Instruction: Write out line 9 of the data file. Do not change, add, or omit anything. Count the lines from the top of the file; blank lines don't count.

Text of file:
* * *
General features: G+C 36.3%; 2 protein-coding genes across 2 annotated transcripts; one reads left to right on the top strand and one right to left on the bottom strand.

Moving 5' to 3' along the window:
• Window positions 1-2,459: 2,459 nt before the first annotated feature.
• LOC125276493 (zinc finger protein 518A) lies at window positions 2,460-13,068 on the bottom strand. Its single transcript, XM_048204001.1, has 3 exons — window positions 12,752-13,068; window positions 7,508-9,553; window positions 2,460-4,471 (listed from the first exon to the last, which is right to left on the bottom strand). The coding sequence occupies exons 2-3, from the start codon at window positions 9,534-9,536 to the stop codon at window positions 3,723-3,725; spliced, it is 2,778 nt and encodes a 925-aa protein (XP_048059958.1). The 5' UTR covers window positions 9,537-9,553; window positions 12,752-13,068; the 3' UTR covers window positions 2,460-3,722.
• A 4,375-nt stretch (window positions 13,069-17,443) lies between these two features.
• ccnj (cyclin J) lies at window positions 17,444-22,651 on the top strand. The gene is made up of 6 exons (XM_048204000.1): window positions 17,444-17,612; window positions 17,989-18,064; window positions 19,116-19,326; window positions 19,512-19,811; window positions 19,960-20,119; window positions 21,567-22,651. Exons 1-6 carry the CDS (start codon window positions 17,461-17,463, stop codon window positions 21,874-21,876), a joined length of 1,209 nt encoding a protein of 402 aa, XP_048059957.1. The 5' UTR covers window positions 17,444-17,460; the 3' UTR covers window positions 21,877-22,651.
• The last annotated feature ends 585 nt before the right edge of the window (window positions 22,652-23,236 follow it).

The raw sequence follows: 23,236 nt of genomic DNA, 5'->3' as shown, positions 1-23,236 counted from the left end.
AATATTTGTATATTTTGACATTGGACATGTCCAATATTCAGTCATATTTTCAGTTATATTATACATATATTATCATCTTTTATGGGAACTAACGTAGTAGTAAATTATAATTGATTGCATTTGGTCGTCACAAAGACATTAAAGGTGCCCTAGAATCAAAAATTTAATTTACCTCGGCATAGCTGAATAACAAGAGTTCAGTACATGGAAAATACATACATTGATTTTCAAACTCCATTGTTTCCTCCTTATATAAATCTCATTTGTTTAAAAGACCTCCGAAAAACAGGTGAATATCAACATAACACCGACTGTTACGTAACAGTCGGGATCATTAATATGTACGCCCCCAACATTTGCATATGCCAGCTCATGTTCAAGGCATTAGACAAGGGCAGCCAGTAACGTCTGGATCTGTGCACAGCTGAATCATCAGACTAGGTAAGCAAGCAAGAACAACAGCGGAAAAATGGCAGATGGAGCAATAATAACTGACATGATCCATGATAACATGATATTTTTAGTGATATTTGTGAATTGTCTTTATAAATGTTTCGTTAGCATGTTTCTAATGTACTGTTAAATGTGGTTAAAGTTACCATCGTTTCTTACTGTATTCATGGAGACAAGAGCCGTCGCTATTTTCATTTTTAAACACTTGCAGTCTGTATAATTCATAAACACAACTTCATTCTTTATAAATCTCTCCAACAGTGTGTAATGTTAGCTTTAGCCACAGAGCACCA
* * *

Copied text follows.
AATATTTGTATATTTTGACATTGGACATGTCCAATATTCAGTCATATTTTCAGTTATATTATACATATATTATCATCTTTTATGGGAACTAACGTAGTAGTAAATTATAATTGATTGCATTTGGTCGTCACAAAGACATTAAAGGTGCCCTAGAATCAAAAATTTAATTTACCTCGGCATAGCTGAATAACAAGAGTTCAGTACATGGAAAATACATACATTGATTTTCAAACTCCATTGTTTCCTCCTTATATAAATCTCATTTGTTTAAAAGACCTCCGAAAAACAGGTGAATATCAACATAACACCGACTGTTACGTAACAGTCGGGATCATTAATATGTACGCCCCCAACATTTGCATATGCCAGCTCATGTTCAAGGCATTAGACAAGGGCAGCCAGTAACGTCTGGATCTGTGCACAGCTGAATCATCAGACTAGGTAAGCAAGCAAGAACAACAGCGGAAAAATGGCAGATGGAGCAATAATAACTGACATGATCCATGATAACATGATATTTTTAGTGATATTTGTGAATTGTCTTTATAAATGTTTCGTTAGCATGTTTCTAATGTACTGTTAAATGTGGTTAAAGTTACCATCGTTTCTTACTGTATTCATGGAGACAAGAGCCGTCGCTATTTTCATTTTTAAACACTTGCAGTCTGTATAATTCATAAACACAACTTCATTCTTTATAAATCTCTCCAACAGTGTGTAATGTTAGCTTTAGCCACAGAGCACCA